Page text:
Approximately fifteen restaurants conduct business 24/7 on Korea Way in Koreatown, Manhattan.[24] Korean restaurants in the district have had to expand or stay open around the clock to meet rising commercial rents and stay financially viable, given the growing prestige and high customer volume generated by foot traffic in Koreatown, Manhattan, and greater investment and involvement by the Korean chaebol.[15][25] Historically known as a more tourist-oriented alternative to the residential and somewhat suburban Flushing and Murray Hill, Queens in the nearby Long Island Koreatown, Koreatown in Manhattan has since developed a reputation as an authentic Korean dining destination.[25]

Recognition by chefs and authenticity of Korean cuisine in QueensEdit

According to The New York Times, a "Kimchi Belt" stretches along Northern Boulevard and the Long Island Rail Road tracks, from Flushing, Queens, eastward into Nassau County, in the Long Island Koreatown. A prominent Korean food chef stated that "Queens is the closest you can come to authentic Korean food."[26] The Long Island Koreatown features numerous restaurants that serve both traditional and/or regional Korean cuisine. The development of this Koreatown has led to the creation of an American Meokjagolmok, or Korean Restaurant Street, around the Long Island Rail Road station in Murray Hill, Queens, exuding the ambience of Seoul itself.[2] Korean Chinese cuisine is also available in the Long Island Koreatown.[26]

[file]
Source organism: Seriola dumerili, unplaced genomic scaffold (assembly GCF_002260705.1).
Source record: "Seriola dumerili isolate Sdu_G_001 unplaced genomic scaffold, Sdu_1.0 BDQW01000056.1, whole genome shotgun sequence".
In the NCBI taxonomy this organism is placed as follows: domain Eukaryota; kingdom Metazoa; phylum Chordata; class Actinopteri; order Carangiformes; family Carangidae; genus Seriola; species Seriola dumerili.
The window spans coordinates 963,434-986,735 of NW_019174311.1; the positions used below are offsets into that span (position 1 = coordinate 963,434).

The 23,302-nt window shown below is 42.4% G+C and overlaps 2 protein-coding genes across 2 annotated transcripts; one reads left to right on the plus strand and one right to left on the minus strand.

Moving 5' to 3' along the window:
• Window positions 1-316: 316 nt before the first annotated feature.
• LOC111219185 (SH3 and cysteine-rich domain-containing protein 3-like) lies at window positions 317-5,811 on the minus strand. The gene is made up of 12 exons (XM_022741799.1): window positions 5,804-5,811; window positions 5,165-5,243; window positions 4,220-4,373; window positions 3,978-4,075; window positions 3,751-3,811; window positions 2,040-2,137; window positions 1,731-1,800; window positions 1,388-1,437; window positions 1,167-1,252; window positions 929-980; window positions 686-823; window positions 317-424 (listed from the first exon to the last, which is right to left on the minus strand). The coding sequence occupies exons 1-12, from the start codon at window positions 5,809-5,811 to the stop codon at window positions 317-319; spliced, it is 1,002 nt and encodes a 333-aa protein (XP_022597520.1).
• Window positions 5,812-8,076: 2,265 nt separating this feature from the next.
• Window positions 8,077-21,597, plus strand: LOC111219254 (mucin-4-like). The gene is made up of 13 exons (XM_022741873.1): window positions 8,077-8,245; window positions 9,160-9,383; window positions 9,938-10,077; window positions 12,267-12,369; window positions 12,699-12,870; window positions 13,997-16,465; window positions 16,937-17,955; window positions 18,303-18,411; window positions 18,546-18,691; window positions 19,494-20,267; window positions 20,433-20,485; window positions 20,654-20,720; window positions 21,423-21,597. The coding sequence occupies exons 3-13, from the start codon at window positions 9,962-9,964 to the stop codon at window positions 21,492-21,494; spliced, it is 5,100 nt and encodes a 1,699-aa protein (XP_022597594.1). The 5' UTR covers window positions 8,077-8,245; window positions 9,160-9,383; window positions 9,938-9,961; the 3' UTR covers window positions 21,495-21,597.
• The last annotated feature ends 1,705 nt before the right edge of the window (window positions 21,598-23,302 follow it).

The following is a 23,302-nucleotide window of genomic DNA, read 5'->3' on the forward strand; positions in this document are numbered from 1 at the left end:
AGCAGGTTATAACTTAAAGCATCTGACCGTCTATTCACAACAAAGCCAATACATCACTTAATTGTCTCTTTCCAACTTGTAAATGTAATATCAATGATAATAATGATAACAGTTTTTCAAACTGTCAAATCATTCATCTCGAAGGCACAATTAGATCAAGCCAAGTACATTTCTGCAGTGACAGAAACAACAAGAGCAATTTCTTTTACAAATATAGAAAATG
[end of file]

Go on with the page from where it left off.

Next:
Notable Korean New Yorkers and New JerseyansEdit

See alsoEdit

NotesEdit

  • (in English) Kunieda, Mari (國枝 マリ; School of International Cultural Relations). "Assimilation to American Life vs.Maintenance of Mother Culture : Japanese and Korean Children in New York" (Archive; Japanese title: 異文化接触と母国文化 : 在ニューヨーク日本人・韓国人子女の場合). Hokkaido Tokai University Bulletin (北海道東海大学紀要): Humanities and social sciences (人文社会科学系) 1, 131-147, 1988. Hokkaido Tokai University. See profile at CiNii. Abstract in Japanese available.